Tuesday, June 7, 2011

The Anti-Esquire List

Last week, Esquire published "The 75 Books Every Man Should Read," which was billed as "An unranked, incomplete, utterly biased list of the greatest works of literature ever published." It seemed innocent enough at first, even the type of post that should be encouraged if it gets more men to read great fiction.

But then we started taking a closer look at the books that made the list. We got rankled, and rightfully so. The author warned us that the list was biased, so we were expecting to see more books of a particular genre. Thrillers, maybe. Or mysteries. Or sci-fi. Or even erotica.

But the bias apparent in that list of 75 "of the greatest works of literature ever published" was of an entirely different and unexpected sort.

Of the 75 books on the list, only one was written by a woman (Flannery O'Connor).

(Although I have no proof, I'm convinced that Ms. O'Connor's appearance on the list was itself accidental. Flannery isn't a common name; perhaps Esquire's author thought Flannery O'Connor was a man. Because, with all respect to Ms. O'Connor, there are a few female authors who should have made the list in front of her, Harper Lee being the first. How can To Kill a Mockingbird not be in the top 75 greatest works of literature ever published?)

Though I don't have nearly the reach that Esquire does, I'm here to do what I can to balance the scales. Here is my anti-Esquire list, a collection of 75 other authors whose works are just as great and just as important as any named on Esquire's list. It, too, is "unranked [it's in alphabetical order], incomplete, [and] utterly biased."

75 More Great Authors Who Could Have Made Esquire's List

Isabel Allende

The House of the Spirits
City of the Beasts

Laurie Halse Anderson


Maya Angelou

I Know Why the Caged Bird Sings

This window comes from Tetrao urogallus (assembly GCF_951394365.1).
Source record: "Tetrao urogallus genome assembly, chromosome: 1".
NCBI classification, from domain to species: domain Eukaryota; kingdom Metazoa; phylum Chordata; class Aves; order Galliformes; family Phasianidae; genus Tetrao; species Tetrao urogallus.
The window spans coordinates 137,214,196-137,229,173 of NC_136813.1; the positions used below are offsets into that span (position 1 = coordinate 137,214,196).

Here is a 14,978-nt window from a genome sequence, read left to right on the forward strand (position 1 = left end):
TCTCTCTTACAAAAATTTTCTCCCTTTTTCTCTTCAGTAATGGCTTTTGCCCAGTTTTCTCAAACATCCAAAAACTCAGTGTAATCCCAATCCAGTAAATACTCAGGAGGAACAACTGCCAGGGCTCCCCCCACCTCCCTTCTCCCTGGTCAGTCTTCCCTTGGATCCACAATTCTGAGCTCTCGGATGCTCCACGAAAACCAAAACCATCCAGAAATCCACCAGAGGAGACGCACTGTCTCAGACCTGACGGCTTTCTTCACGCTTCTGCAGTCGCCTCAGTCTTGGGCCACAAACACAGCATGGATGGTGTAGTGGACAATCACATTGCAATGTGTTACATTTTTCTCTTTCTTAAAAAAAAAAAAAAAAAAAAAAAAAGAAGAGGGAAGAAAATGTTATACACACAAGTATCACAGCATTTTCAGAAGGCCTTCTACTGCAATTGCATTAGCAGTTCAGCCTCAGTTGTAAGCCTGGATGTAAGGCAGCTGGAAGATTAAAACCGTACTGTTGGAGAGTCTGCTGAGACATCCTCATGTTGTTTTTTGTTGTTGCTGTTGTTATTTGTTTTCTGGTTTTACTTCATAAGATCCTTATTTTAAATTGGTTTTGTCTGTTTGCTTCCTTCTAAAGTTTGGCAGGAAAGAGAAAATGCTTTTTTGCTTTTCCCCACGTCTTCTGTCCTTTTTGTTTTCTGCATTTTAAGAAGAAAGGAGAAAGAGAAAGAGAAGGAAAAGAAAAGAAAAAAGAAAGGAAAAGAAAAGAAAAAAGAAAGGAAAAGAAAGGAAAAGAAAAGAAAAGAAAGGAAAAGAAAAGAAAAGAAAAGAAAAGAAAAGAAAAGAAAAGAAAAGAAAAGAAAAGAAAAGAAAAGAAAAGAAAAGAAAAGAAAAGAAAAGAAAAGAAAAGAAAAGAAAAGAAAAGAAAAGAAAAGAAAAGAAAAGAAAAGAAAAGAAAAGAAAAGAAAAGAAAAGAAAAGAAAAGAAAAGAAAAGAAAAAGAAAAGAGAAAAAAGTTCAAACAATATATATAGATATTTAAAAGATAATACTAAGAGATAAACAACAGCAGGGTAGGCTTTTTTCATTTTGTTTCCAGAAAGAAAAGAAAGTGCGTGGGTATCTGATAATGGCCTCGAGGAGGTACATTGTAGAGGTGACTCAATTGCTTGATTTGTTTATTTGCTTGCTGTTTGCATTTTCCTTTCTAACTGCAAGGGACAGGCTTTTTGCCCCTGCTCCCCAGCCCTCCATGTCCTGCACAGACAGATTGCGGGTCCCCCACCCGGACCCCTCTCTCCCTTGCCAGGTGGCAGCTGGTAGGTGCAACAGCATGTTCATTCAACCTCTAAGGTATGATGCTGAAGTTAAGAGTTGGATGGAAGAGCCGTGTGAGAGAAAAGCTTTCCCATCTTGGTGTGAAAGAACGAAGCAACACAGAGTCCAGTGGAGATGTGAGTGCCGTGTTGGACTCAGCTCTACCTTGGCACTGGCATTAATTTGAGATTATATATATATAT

Margaret Atwood

The Handmaid's Tale
Oryx & Crake

Jean Auel

The Clan of the Cave Bear

Jane Austen

Nothanger Abbey
Pride and Prejudice

Simone du Beauvoir

The Second Sex

Judy Blume


Erma Bombeck

The Grass Is Always Greener over the Septic Tank

Charlotte Brontë

Jane Eyre

Emily Brontë

Wuthering Heights

Gwendolyn Brooks

Annie Allen (poetry)

Pearl S. Buck

The Good Earth

Willa Cather

Death Comes for the Archbishop

Kate Chopin

The Awakening

Agatha Christie

Murder on the Orient Express
And Then There Were None

Mary Higgins Clark

On the Street Where You Live
Where Are the Children?

Beverly Cleary

Dear Mr. Henshaw

Suzanne Collins

The Hunger Games trilogy

Emily Dickinson

Collected Poems

Joan Didion

The Year of Magical Thinking (nonfiction)

Annie Dillard

Pilgrim at Tinker Creek
Living by Fiction (nonfiction)

Lois Duncan

Killing Mr. Griffin

Jennifer Egan

A Visit from the Goon Squad

Helen Fielding

Bridget Jones's Diary

Cornelia Funke

The Inkworld trilogy

Nadine Gordimer

The Conservationist
Burger's Daughter

Jane Hamilton

The Book of Ruth

Lorraine Hansberry

A Raisin in the Sun

S.E. Hinton

The Outsiders

Alice Hoffman

Fortune's Daughter
Practical Magic

Zora Neale Hurston

Their Eyes Were Watching God

Erica Jong

Fear of Flying

Sue Monk Kidd

The Secret Life of Bees

Barbara Kingsolver

The Poisonwood Bible
The Bean Trees

Maxine Hong Kingston

The Woman Warrior

E.L. Konigsburg

A View from Saturday
Jennifer, Hecate, Macbeth, William McKinley, and Me, Elizabeth

Jhumpa Lahiri

Interpreter of Maladies

Anne Lamott

Imperfect Birds
Bird by Bird (nonfiction)

Harper Lee

To Kill a Mockingbird

Ursula K. Le Guin

The Left Hand of Darkness

Lois Lowry

The Giver
Number the Stars

Katherine Mansfield

Short story collections

Daphne du Maurier


Toni Morrison

The Bluest Eye
Song of Solomon

Alice Munro

The Love of a Good Woman

Iris Murdoch

The Sacred and Profane Love Machine

Anaïs Nin

Henry and June

Joyce Carol Oates


Dorothy Parker

Death and Taxes (poetry)

Ann Patchett

Bel Canto

Katherine Paterson

Bridge to Terabithia
The Master Puppeteer

Sylvia Plath

The Bell Jar

Katherine Anne Porter

The Collected Stories of Katherine Ann Porter

Annie Proulx

The Shipping News

Anna Quindlen

Object Lessons

Ayn Rand

We the Living
Atlas Shrugged

Jean Rhys

Wide Sargasso Sea

Anne Rice

Interview with the Vampire
The Vampire Lestat

J.K. Rowling

The Harry Potter Series

Arundhati Roy

The God of Small Things

Alice Sebold

The Lovely Bones

Anne Sexton

Live or Die (poetry)

Mary Shelley


Carol Shields

The Stone Diaries

Jane Smiley

A Thousand Acres

Betty Smith

A Tree Grows in Brooklyn

Mary Stewart

The Crystal Cave

Elizabeth Strout

Olive Kitteridge

Amy Tan

The Joy Luck Club
The Kitchen God's Wife

Anne Tyler

The Accidental Tourist
Breathing Lessons

Alice Walker

The Color Purple

Eudora Welty

The Optimist's Daughter

Edith Wharton

Ethan Frome
The House of Mirth

Virginia Woolf

Mrs. Dalloway

I hope that the women of the world understand that Esquire does not represent what real men are really like — especially men who read.

And I hope that Esquire's editors recognize that they are doing a disservice to their readers by providing such a limited definition of "great literature."